TORONTO — Rob Ford vowed to fight for his life Thursday, after saying he was almost certain that a tumour doctors discovered on his bladder was cancerous.
The former Toronto mayor said although he is still awaiting biopsy results, he was bracing for the worst.
"We are praying that it is benign but you have to deal with the realistic part of things and I am 99 per cent sure it's malignant," said an emotional Ford, choking back tears.
Ford said he was determined to overcome the latest setback and would undergo two rounds of chemotherapy treatments beginning next week.
"All I can do is fight, and I will," Ford said outside Toronto's Mount Sinai Hospital. "I'll fight, and I won't stop fighting until the day I die."
The latest health setback appeared to be a grim repetition of what took place just over a year ago as the controversial Ford, nearing the end of a tumultuous term as Toronto's mayor, sought another four years at City Hall.
Doctors then diagnosed him with a rare kind of cancer, prompting Ford to withdraw from the race and allow his brother Doug to run in his stead. Doug Ford lost to John Tory, Toronto's current mayor.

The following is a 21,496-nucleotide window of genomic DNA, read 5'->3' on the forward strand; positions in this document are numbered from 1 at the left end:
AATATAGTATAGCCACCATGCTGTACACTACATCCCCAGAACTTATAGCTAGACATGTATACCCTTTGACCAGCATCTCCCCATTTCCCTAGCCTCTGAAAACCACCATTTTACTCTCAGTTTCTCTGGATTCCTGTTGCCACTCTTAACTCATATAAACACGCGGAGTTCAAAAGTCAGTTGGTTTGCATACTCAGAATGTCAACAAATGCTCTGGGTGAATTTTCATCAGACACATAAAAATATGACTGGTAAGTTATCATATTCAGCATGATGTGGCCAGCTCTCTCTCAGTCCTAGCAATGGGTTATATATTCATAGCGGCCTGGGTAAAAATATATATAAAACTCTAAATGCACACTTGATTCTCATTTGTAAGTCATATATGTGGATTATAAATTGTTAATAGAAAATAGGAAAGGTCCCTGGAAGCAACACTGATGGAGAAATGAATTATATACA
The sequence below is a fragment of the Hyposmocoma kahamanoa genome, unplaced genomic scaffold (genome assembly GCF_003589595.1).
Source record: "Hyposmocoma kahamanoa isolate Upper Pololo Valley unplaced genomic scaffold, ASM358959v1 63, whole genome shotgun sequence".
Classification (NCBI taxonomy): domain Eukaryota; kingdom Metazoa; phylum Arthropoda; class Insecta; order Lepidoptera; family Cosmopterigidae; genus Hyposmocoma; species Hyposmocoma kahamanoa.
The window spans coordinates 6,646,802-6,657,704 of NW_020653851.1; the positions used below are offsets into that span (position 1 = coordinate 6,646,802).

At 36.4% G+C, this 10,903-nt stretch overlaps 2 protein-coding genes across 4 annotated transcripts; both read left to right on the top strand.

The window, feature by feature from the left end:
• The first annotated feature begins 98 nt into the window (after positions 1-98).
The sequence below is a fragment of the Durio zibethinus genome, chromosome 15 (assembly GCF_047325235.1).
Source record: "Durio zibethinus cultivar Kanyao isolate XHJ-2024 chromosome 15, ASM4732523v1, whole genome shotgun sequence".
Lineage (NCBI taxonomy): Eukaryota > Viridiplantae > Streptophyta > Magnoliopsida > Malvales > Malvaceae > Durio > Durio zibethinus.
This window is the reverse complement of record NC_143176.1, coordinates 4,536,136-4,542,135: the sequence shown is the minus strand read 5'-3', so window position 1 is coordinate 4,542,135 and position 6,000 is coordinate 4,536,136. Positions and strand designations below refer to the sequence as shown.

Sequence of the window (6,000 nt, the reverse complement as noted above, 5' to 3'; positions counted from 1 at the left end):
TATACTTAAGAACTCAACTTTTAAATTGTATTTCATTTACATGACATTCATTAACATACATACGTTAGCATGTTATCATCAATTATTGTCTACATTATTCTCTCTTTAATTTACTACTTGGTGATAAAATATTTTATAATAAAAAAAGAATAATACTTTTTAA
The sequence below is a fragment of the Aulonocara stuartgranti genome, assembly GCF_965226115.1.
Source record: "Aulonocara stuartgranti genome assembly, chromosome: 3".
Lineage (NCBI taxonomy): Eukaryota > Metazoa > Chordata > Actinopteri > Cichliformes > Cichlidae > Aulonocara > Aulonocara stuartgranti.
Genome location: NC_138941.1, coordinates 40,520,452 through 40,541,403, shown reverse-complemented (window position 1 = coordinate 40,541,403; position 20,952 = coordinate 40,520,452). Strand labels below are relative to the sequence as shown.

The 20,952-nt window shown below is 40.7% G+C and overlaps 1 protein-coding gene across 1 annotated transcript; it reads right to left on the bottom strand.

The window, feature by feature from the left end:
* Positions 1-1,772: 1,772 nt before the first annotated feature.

Ford underwent chemotherapy treatments to shrink that tumour, had surgery in May to have it removed, and just last month declared himself to be cancer-free.
As a result, Ford said he and his family were blindsided by the discovery of the new tumour.
The last time, Ford said, he and his family "saw light at the end of the tunnel."
"I was ready for the fight, I came out swinging and we did very well. This time around, it totally caught me off guard."
Ford said the latest round of symptoms consisted mainly of severe abdominal pain that could leave him trembling for minutes at a time.
Ford, who was re-elected to Toronto city council after dropping out of the mayoralty race, said the pain was severe enough to keep him from fully taking part in some of his political engagements. Nonetheless, he made a recent appearance alongside Stephen Harper in the closing days of the federal election campaign.
Those types of engagements, however, have been significantly scaled back since the scandal-plagued mayoralty that brought him international notoriety.
Ford grabbed global attention when the Toronto Star and a U.S.-based news site, Gawker, reported that he was seen on video smoking what appeared to be crack cocaine and making racist and homophobic comments.
Despite his denials, Ford admitted six months later to smoking crack cocaine in one of his "drunken stupours."
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